The prime minister told the IMF delegation that Sri Lanka has taken steps to cut down on imports and boost exports…reports Asian Lite News
Prime Minister of Sri Lanka Dinesh Gunawardena told an International Monetary Fund (IMF) team led by Peter Breuer and Masahiro Nozaki that the country’s social security net needs to be enhanced when an agreement is reached with the IMF.
In a press statement released on Sunday, the Prime Minister’s Media Division said the country is facing the biggest economic and social crisis since independence, Xinhua news agency reported.
The prime minister told the IMF delegation that Sri Lanka has taken steps to cut down on imports and boost exports.
“The poor are the most adversely affected by the crisis. We need to provide them social welfare during the economic reforms,” Gunawardena told the IMF delegation.
Prime Minister’s Media Division said IMF’s Masahiro Nozaki agreed that the welfare of vulnerable groups is important when making plans for debt restructuring and economic revitalisation.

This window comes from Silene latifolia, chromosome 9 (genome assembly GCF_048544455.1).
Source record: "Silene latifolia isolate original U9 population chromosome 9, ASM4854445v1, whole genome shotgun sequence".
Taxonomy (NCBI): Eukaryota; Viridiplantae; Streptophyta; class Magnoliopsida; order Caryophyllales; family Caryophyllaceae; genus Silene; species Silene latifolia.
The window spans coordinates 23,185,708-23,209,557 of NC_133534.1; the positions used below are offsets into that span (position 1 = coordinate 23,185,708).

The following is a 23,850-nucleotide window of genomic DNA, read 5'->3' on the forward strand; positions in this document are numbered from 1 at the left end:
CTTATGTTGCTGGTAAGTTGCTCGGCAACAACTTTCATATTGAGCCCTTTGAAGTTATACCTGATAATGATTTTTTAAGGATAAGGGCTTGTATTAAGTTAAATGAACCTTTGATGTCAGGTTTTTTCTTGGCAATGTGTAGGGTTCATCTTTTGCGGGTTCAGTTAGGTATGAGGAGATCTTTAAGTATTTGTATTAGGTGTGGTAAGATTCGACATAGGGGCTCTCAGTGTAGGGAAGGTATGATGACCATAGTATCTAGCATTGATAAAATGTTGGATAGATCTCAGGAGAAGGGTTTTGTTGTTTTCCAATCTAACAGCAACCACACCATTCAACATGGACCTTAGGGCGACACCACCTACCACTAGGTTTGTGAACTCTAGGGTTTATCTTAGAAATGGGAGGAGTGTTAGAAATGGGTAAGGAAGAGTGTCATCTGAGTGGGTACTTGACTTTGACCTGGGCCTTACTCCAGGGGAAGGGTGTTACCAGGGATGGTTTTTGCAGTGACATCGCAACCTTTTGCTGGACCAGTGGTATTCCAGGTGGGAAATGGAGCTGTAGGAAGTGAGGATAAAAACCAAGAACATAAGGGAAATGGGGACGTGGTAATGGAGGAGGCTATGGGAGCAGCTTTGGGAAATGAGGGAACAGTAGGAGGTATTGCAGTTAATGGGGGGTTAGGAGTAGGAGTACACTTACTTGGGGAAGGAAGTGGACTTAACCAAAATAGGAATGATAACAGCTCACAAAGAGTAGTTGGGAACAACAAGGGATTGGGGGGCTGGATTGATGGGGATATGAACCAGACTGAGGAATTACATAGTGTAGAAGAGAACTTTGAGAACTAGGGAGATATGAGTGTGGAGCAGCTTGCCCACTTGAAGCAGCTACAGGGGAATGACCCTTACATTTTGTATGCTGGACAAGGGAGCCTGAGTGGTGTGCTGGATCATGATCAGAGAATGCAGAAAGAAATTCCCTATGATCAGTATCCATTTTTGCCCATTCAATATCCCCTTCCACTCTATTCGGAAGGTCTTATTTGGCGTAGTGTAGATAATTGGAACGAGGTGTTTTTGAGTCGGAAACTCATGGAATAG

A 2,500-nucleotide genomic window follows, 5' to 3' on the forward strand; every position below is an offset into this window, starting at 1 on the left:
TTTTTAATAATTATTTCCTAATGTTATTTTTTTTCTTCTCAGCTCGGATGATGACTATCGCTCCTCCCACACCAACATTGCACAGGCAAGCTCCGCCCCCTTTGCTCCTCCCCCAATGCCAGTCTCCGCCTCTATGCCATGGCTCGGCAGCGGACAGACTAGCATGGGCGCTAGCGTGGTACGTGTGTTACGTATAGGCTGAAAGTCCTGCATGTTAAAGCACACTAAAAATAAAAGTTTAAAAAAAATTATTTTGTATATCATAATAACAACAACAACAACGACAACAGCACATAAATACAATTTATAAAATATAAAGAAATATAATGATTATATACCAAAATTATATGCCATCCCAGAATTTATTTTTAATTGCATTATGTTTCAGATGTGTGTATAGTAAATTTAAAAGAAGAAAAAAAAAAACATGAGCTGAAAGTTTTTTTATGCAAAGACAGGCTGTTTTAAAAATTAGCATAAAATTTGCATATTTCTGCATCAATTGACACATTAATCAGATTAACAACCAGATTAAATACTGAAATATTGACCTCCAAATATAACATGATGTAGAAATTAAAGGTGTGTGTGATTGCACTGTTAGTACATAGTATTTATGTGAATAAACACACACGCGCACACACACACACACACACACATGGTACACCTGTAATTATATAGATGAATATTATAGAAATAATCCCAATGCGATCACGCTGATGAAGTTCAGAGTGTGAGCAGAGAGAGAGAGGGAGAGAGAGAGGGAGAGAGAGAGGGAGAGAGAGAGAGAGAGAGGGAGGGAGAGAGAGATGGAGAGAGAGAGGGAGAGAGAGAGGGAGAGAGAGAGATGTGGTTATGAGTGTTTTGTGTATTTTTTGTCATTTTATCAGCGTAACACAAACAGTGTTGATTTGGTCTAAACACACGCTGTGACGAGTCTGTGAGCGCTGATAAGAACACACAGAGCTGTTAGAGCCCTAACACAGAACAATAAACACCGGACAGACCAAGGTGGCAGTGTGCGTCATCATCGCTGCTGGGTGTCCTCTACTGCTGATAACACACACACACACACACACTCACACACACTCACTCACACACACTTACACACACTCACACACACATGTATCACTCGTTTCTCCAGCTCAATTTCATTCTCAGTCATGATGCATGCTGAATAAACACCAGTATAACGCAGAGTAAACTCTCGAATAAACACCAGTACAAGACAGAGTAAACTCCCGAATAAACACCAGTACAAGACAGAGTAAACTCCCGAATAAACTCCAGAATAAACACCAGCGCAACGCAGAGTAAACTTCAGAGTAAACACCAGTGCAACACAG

The IMF delegation earlier met Nandalal Weerasinghe, governor of the Central Bank of Sri Lanka, and Ranil Wickremesinghe, president of Sri Lanka.
Foreign firms keen on biz in Lanka
Twenty-four companies from India, the United Arab Emirates (UAE), Saudi Arabia, the US, China, Russia, the UK, Malaysia, Norway, and the Philippines are interested in the petroleum business in Sri Lanka, a Minister said.
Minister of Power and Energy Kanchana Wijesekera said on Sunday night that his ministry has appointed a committee to evaluate the expressions of interest (EOIs) submitted by the foreign firms, which will finalise the process within six weeks, reports Xinhua news agency.
Wijesekera said companies in petroleum-producing countries were invited to import, distribute and sell petroleum products in Sri Lanka.
The Minister added 700 petrol pumps under the state-owned Ceylon Petroleum Corporation (CPC) can be given to selected companies for operations, and the selected companies can also use other CPC facilities on a commercial basis, he said.
Currently, the CPC and the Lanka Indian Oil Corporation are permitted to distribute fuel to retail customers.
Wijesekera said that the CPC, which holds 80 per cent of the retail petroleum market, is unable to keep on supplying fuel because of dollar shortages.